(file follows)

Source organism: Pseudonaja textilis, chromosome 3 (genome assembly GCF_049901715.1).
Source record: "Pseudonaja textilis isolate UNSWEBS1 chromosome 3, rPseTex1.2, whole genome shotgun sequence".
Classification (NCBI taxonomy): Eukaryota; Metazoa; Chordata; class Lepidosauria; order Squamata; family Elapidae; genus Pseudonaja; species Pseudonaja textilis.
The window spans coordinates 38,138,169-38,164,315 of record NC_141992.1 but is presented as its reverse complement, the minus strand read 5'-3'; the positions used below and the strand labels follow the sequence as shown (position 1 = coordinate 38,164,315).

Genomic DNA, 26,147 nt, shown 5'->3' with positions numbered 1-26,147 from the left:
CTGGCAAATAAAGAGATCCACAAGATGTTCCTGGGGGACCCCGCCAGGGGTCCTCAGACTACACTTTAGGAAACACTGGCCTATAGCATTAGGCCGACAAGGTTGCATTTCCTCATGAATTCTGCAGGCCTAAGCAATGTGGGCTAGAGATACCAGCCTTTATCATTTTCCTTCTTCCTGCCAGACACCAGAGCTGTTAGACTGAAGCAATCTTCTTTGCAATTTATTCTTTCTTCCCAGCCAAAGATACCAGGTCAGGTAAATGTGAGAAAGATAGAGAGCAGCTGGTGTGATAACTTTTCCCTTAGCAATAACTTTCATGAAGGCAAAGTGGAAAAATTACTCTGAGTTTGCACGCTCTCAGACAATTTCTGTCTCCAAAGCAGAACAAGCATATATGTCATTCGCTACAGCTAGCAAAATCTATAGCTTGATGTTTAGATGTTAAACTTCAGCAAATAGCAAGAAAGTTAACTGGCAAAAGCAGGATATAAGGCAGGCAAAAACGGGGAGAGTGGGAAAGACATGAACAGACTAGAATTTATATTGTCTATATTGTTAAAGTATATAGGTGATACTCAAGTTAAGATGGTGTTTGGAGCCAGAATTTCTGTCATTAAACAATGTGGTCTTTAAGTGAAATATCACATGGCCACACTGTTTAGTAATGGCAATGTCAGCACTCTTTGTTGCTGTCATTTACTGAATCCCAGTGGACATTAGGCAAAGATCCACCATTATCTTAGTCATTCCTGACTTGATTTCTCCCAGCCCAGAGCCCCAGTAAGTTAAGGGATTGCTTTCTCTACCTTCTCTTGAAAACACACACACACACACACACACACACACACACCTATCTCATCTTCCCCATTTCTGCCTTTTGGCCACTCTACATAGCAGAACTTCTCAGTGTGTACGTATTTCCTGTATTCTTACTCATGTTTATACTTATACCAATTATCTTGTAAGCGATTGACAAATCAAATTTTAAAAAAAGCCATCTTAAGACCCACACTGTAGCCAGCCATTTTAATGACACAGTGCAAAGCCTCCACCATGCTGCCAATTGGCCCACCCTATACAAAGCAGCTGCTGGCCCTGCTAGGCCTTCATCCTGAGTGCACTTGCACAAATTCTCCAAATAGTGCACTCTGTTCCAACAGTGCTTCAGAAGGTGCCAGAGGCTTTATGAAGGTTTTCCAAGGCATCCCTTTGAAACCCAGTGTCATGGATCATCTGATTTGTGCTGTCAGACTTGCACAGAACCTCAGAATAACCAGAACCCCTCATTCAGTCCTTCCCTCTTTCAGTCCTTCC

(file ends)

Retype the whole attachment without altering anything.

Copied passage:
Source organism: Pseudonaja textilis, chromosome 3 (genome assembly GCF_049901715.1).
Source record: "Pseudonaja textilis isolate UNSWEBS1 chromosome 3, rPseTex1.2, whole genome shotgun sequence".
Classification (NCBI taxonomy): Eukaryota; Metazoa; Chordata; class Lepidosauria; order Squamata; family Elapidae; genus Pseudonaja; species Pseudonaja textilis.
The window spans coordinates 38,138,169-38,164,315 of record NC_141992.1 but is presented as its reverse complement, the minus strand read 5'-3'; the positions used below and the strand labels follow the sequence as shown (position 1 = coordinate 38,164,315).

Genomic DNA, 26,147 nt, shown 5'->3' with positions numbered 1-26,147 from the left:
CTGGCAAATAAAGAGATCCACAAGATGTTCCTGGGGGACCCCGCCAGGGGTCCTCAGACTACACTTTAGGAAACACTGGCCTATAGCATTAGGCCGACAAGGTTGCATTTCCTCATGAATTCTGCAGGCCTAAGCAATGTGGGCTAGAGATACCAGCCTTTATCATTTTCCTTCTTCCTGCCAGACACCAGAGCTGTTAGACTGAAGCAATCTTCTTTGCAATTTATTCTTTCTTCCCAGCCAAAGATACCAGGTCAGGTAAATGTGAGAAAGATAGAGAGCAGCTGGTGTGATAACTTTTCCCTTAGCAATAACTTTCATGAAGGCAAAGTGGAAAAATTACTCTGAGTTTGCACGCTCTCAGACAATTTCTGTCTCCAAAGCAGAACAAGCATATATGTCATTCGCTACAGCTAGCAAAATCTATAGCTTGATGTTTAGATGTTAAACTTCAGCAAATAGCAAGAAAGTTAACTGGCAAAAGCAGGATATAAGGCAGGCAAAAACGGGGAGAGTGGGAAAGACATGAACAGACTAGAATTTATATTGTCTATATTGTTAAAGTATATAGGTGATACTCAAGTTAAGATGGTGTTTGGAGCCAGAATTTCTGTCATTAAACAATGTGGTCTTTAAGTGAAATATCACATGGCCACACTGTTTAGTAATGGCAATGTCAGCACTCTTTGTTGCTGTCATTTACTGAATCCCAGTGGACATTAGGCAAAGATCCACCATTATCTTAGTCATTCCTGACTTGATTTCTCCCAGCCCAGAGCCCCAGTAAGTTAAGGGATTGCTTTCTCTACCTTCTCTTGAAAACACACACACACACACACACACACACACACACCTATCTCATCTTCCCCATTTCTGCCTTTTGGCCACTCTACATAGCAGAACTTCTCAGTGTGTACGTATTTCCTGTATTCTTACTCATGTTTATACTTATACCAATTATCTTGTAAGCGATTGACAAATCAAATTTTAAAAAAAGCCATCTTAAGACCCACACTGTAGCCAGCCATTTTAATGACACAGTGCAAAGCCTCCACCATGCTGCCAATTGGCCCACCCTATACAAAGCAGCTGCTGGCCCTGCTAGGCCTTCATCCTGAGTGCACTTGCACAAATTCTCCAAATAGTGCACTCTGTTCCAACAGTGCTTCAGAAGGTGCCAGAGGCTTTATGAAGGTTTTCCAAGGCATCCCTTTGAAACCCAGTGTCATGGATCATCTGATTTGTGCTGTCAGACTTGCACAGAACCTCAGAATAACCAGAACCCCTCATTCAGTCCTTCCCTCTTTCAGTCCTTCC